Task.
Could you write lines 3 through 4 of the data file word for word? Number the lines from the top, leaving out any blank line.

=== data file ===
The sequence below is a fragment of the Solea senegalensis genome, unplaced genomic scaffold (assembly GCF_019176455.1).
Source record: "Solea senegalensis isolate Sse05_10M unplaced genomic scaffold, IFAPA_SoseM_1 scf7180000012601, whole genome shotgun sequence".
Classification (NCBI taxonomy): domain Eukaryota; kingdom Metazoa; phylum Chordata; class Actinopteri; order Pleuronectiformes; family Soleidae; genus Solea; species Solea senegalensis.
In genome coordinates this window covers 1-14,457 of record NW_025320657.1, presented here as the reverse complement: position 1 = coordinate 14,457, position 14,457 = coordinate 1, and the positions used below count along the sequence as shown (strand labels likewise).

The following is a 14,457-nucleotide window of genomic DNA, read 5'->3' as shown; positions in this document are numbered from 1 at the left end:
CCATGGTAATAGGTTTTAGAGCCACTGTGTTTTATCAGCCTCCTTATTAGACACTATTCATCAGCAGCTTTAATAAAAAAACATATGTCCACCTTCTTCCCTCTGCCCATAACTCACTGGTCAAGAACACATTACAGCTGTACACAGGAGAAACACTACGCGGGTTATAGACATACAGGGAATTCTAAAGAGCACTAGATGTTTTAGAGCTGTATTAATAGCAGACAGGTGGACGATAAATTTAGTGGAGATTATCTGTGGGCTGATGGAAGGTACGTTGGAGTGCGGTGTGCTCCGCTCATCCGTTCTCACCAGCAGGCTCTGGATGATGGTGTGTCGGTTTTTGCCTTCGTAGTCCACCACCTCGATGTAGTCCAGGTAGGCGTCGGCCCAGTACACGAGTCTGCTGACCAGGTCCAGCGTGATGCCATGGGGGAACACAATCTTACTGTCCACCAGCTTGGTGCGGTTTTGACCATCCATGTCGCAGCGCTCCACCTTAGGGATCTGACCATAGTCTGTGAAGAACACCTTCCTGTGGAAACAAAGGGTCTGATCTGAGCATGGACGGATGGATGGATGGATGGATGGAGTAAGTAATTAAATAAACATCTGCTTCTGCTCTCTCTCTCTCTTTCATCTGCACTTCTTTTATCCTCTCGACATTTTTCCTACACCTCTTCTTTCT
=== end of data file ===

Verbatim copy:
Classification (NCBI taxonomy): domain Eukaryota; kingdom Metazoa; phylum Chordata; class Actinopteri; order Pleuronectiformes; family Soleidae; genus Solea; species Solea senegalensis.
In genome coordinates this window covers 1-14,457 of record NW_025320657.1, presented here as the reverse complement: position 1 = coordinate 14,457, position 14,457 = coordinate 1, and the positions used below count along the sequence as shown (strand labels likewise).